1972 Ferrari 365 GTB/4 Daytona Berlinetta by Scaglietti
Sold For $742,500Inclusive of applicable buyer's fee.
- A renowned California Daytona
- Offered by its second owner of 40 years; only 4,838 believed actual miles
- Painted by Junior’s House of Color with Tony Nancy interior
- Complete with books and tools; original matching-numbers engine
- Featured on the cover of Cavallino, No. 61
- Ferrari Classiche certified
THE MAGNIFICENT DAYTONA
Ferrari’s 365 GTB/4 acquired its unofficial “Daytona” moniker after Maranello swept the top three places in the 1967 endurance race of the same name. Enzo Ferrari was reportedly quite annoyed when the Daytona nomenclature subsequently leaked to the press during testing, and it was never officially applied to the model.
While much of the Daytona’s sleek, dart-shaped Scaglietti bodywork was steel, its low weight was typically maintained by the use of aluminum for the doors, hood, and trunk lid. Under the hood was a four-cam, 4.4-liter Colombo V-12, developing an impressive and unprecedented 352 horsepower. With a top speed of 174 mph, the 365 GTB/4 Daytona was Ferrari’s fastest road-going automobile to date, and it was one of the fastest automobiles in the world during the early 1970s. Le Mans-winning Ferrari driver and well-known automotive journalist Paul Frère claimed to hit 176 mph in autostrada traffic in 1969. “It’s the engine that makes the music,” he noted, “the finest music of all to the ears of the enthusiast, and the music he can enjoy in a well-sprung car, fitted with such amenities as electric window lifters, air conditioning . . . and a really capacious luggage locker—a Grand Touring car par excellence.”
“THAT SPECIAL GLOW”
Typical of Ferraris, the 365 GTB/4 Daytona never ceased to be desirable and was never merely a “used car.” Witness, in 1976, the purchase of the car offered here by its current owner, who has now lovingly maintained it for a full 40 years; or this car’s use in 1991 to lavishly illustrate a cover feature in Cavallino, No. 61, when that august journal of Ferrari history at last turned its attention to the Daytona’s tale. For a quarter-century now, Pete Lyons’s Daytona history in that issue has remained one of the definite works on this landmark model, and this was the car that accompanied it, its Rosso Corsa finish bursting off the pages against its desert background.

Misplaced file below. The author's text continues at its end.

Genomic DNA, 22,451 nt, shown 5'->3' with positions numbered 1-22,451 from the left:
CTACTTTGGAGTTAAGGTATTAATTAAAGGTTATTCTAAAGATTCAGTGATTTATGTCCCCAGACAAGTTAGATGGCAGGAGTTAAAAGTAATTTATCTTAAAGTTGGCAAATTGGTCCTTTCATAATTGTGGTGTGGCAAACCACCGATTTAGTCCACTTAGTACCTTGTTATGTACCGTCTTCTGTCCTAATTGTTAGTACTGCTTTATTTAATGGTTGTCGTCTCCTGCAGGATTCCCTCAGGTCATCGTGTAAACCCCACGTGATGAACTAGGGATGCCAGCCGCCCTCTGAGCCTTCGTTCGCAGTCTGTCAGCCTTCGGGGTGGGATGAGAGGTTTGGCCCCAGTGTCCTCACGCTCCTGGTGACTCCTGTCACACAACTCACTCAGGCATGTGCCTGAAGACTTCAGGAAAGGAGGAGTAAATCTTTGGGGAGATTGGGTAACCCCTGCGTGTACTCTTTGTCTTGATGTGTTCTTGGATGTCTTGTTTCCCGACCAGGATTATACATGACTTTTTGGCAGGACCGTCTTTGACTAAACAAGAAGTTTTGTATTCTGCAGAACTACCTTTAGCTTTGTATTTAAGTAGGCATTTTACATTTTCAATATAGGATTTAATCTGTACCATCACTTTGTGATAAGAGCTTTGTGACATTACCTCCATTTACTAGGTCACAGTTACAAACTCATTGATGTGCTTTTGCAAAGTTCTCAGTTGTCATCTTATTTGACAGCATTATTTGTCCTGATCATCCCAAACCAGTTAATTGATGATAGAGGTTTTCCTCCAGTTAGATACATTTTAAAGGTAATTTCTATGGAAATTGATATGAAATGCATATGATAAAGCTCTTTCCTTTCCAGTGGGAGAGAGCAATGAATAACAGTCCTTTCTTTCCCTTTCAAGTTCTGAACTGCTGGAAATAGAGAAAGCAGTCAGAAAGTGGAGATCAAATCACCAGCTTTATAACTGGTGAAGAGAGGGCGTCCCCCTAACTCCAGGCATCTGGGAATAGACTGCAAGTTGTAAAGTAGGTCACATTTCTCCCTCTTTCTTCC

Chassis number 15305 was built to U.S. specifications, with Borletti factory air conditioning, and finished in Rosso Chiaro over Nero. It was sent to William Harrah’s Modern Classic Motors of Reno, Nevada, and subsequently to Chic Vandergriff’s Hollywood Sports Cars, dealer of choice for Steve McQueen and other glitterati, which sold it to the original owner, Dr. Howard Twilliger, a doctor in Beverly Hills, California, in 1972. At some point during this early ownership, the gearbox was correctly replaced, as is noted in the car’s Ferrari Classiche certification. It is believed to have had its set of chromed Borrani wire wheels since new, as a specially ordered feature.
In 1976, the Daytona was acquired from its original owner’s estate by the consignor, a longtime enthusiast, beginning a 40-year odyssey with the car he proudly registered in California as MY 365. The low-mileage Daytona was repainted Rosso Corsa by the renowned Junior’s House of Color, upholstered by the famed Tony Nancy, and set out on a highly successful show career. It was awarded Best of Show at the Ferrari Owners Club Los Alamitos Concours d’Elegance in Long Beach in 1978, and 1st in Class at the FCA Annual Meet at Elkhart Lake, Wisconsin, in 1988. The owner is proudest of the Best of Show award bestowed at the Queen Mary Concours d’Elegance in 1986, when he accepted the trophy in the shadow of that grandest of ocean liners, now a Long Beach landmark.
In featuring the car in 1991, Cavallino’s editors gushed that it was “the one that stops concours organizers, judges, and attendees dead in their tracks, the one that brings endless oohs and ahhs wherever it goes . . . . If it’s in better shape now than when new in terms of fit and finish, that’s fine with us; it remains, however, thoroughly accurate and a prime example of the Daytona model.”
The car has, indeed, been one of the best-known and most awarded Daytonas in California while remaining a substantially original car. In 2011 it was certified by Ferrari Classiche, with the Red Book on file for the sale. At the time of cataloguing, it had turned over only 4,838 actual miles, as backed up by its excellent Tony Nancy interior and well-preserved finishes inside and out, and it retains its original books and tools. Few lower-mileage and better-preserved Daytonas are to be found, anywhere.
Simply put, much of what Cavallino once said about this “prime example of the Daytona model” is still true, and its consignor adores it as much today as he did back in 1976. Such is the power of timeless beauty.